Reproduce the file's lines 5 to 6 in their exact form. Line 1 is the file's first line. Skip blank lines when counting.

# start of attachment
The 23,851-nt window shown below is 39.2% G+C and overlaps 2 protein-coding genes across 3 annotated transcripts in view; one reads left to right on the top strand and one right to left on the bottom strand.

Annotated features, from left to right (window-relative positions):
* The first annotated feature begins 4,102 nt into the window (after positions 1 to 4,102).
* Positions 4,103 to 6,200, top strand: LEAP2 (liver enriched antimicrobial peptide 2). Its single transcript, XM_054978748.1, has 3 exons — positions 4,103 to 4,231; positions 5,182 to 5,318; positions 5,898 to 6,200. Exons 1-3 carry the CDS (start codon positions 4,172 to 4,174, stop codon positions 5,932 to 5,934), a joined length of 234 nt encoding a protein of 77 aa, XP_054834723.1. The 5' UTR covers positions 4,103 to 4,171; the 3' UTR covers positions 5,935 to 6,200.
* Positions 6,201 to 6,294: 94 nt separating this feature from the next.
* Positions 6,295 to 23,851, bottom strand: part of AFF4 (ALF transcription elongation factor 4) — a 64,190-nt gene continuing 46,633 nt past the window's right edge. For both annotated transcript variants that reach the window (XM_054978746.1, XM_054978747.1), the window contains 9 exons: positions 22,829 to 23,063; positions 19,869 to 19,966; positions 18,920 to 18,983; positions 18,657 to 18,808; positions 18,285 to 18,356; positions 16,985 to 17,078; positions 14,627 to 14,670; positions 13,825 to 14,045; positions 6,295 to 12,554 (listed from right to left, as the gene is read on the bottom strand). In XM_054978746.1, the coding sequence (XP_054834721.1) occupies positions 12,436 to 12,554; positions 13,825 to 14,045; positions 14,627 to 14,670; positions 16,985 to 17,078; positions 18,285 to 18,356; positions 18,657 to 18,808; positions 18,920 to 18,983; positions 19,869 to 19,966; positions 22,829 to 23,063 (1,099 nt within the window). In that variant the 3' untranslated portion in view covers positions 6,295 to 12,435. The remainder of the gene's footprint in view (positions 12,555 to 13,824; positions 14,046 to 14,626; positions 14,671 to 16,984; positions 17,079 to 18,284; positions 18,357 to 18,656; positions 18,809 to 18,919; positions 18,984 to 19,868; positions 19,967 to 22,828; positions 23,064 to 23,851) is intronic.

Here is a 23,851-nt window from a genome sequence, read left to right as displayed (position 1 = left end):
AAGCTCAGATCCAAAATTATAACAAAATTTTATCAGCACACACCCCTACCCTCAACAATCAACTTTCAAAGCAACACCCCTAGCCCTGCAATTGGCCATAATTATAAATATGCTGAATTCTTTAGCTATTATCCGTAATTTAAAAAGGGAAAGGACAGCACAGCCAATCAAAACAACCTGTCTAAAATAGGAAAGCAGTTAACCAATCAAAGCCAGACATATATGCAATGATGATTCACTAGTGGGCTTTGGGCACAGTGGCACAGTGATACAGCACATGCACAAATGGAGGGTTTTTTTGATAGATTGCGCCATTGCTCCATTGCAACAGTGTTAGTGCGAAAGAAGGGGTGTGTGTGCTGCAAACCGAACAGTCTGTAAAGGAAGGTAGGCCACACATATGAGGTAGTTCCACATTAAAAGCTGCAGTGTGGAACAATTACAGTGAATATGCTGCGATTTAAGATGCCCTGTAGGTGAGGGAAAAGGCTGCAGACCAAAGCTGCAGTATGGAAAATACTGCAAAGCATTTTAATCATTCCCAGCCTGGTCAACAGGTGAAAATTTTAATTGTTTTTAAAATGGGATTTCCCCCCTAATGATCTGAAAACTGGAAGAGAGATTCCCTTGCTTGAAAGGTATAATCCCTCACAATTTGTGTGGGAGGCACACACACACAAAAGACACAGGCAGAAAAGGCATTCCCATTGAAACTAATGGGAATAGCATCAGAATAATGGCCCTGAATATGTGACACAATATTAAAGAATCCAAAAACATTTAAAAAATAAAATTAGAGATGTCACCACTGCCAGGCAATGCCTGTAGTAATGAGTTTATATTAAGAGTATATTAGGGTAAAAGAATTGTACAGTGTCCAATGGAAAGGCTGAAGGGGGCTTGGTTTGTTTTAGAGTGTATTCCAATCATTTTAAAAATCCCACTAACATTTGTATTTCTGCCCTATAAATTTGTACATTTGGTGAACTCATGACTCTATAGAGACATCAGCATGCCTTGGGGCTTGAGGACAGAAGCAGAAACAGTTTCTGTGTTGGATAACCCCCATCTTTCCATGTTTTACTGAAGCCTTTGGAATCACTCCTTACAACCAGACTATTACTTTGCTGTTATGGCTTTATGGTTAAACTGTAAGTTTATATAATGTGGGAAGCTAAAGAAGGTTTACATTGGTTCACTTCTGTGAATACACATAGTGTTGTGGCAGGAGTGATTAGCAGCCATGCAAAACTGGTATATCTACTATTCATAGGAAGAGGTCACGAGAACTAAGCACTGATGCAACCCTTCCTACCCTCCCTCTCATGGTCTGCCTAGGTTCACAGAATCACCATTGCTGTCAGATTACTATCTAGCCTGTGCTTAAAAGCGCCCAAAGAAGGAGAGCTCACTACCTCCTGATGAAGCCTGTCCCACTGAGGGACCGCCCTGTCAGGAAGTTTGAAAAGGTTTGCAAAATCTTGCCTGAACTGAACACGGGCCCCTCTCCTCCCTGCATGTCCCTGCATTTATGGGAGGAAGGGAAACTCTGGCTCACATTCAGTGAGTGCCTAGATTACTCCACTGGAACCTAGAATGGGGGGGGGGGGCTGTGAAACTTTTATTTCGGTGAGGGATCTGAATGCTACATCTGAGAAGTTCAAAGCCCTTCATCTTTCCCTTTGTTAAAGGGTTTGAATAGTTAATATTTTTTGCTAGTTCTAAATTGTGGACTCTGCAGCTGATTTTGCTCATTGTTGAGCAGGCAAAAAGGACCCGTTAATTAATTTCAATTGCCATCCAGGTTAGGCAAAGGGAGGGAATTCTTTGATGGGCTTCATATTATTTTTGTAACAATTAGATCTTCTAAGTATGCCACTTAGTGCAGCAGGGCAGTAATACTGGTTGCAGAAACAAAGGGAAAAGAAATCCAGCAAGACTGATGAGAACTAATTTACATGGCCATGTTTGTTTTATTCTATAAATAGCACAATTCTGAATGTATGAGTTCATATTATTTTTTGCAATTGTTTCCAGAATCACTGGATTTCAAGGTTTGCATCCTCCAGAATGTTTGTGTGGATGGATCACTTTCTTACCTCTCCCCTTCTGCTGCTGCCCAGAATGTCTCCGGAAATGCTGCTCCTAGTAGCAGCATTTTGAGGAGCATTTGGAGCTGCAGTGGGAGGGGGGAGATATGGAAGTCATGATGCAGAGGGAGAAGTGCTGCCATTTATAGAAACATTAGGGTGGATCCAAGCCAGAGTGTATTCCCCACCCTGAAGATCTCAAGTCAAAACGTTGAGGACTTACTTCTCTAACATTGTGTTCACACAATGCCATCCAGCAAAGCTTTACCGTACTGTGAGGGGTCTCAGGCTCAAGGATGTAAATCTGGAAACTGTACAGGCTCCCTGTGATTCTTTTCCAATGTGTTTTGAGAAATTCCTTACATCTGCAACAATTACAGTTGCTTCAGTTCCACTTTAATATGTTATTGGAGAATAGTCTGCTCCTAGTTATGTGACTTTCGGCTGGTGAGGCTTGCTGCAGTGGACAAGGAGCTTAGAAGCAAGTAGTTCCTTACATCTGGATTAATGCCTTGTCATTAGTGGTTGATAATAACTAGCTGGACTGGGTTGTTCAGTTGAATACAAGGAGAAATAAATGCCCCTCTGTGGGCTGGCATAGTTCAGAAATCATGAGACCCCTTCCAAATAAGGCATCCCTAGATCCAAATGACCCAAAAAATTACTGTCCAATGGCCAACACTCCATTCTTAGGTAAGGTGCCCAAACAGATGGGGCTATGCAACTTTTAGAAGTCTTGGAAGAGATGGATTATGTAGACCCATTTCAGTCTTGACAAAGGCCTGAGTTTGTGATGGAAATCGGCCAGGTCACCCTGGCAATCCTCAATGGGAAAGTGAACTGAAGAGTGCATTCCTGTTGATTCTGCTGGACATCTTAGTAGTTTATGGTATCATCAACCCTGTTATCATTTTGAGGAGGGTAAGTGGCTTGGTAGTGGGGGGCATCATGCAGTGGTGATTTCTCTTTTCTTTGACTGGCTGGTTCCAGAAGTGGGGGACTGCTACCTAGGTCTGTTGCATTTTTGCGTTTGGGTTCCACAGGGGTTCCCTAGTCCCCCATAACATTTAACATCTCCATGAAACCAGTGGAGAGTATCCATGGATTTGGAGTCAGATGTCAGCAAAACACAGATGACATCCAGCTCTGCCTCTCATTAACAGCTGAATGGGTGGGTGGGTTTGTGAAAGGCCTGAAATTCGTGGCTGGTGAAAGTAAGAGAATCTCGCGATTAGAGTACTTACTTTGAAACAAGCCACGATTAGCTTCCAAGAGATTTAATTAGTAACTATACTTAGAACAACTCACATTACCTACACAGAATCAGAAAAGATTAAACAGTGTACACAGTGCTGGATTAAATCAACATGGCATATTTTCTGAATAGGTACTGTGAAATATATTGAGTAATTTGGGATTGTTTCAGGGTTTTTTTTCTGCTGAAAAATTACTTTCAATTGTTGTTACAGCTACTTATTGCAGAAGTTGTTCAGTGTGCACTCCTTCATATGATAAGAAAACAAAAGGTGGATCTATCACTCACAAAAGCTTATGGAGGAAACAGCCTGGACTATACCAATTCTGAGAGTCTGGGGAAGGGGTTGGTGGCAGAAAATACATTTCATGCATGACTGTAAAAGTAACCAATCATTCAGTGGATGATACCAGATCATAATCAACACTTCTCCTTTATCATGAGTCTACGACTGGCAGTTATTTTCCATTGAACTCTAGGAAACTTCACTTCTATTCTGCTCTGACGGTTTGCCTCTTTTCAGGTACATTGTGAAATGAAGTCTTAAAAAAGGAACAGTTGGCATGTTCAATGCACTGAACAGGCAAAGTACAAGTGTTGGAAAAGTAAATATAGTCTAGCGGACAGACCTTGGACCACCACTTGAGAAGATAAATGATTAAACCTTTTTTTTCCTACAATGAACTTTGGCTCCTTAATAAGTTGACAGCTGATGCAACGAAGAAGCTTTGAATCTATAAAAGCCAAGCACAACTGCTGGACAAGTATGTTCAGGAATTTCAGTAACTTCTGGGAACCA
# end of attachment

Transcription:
* Positions 6,201 to 6,294: 94 nt separating this feature from the next.
* Positions 6,295 to 23,851, bottom strand: part of AFF4 (ALF transcription elongation factor 4) — a 64,190-nt gene continuing 46,633 nt past the window's right edge. For both annotated transcript variants that reach the window (XM_054978746.1, XM_054978747.1), the window contains 9 exons: positions 22,829 to 23,063; positions 19,869 to 19,966; positions 18,920 to 18,983; positions 18,657 to 18,808; positions 18,285 to 18,356; positions 16,985 to 17,078; positions 14,627 to 14,670; positions 13,825 to 14,045; positions 6,295 to 12,554 (listed from right to left, as the gene is read on the bottom strand). In XM_054978746.1, the coding sequence (XP_054834721.1) occupies positions 12,436 to 12,554; positions 13,825 to 14,045; positions 14,627 to 14,670; positions 16,985 to 17,078; positions 18,285 to 18,356; positions 18,657 to 18,808; positions 18,920 to 18,983; positions 19,869 to 19,966; positions 22,829 to 23,063 (1,099 nt within the window). In that variant the 3' untranslated portion in view covers positions 6,295 to 12,435. The remainder of the gene's footprint in view (positions 12,555 to 13,824; positions 14,046 to 14,626; positions 14,671 to 16,984; positions 17,079 to 18,284; positions 18,357 to 18,656; positions 18,809 to 18,919; positions 18,984 to 19,868; positions 19,967 to 22,828; positions 23,064 to 23,851) is intronic.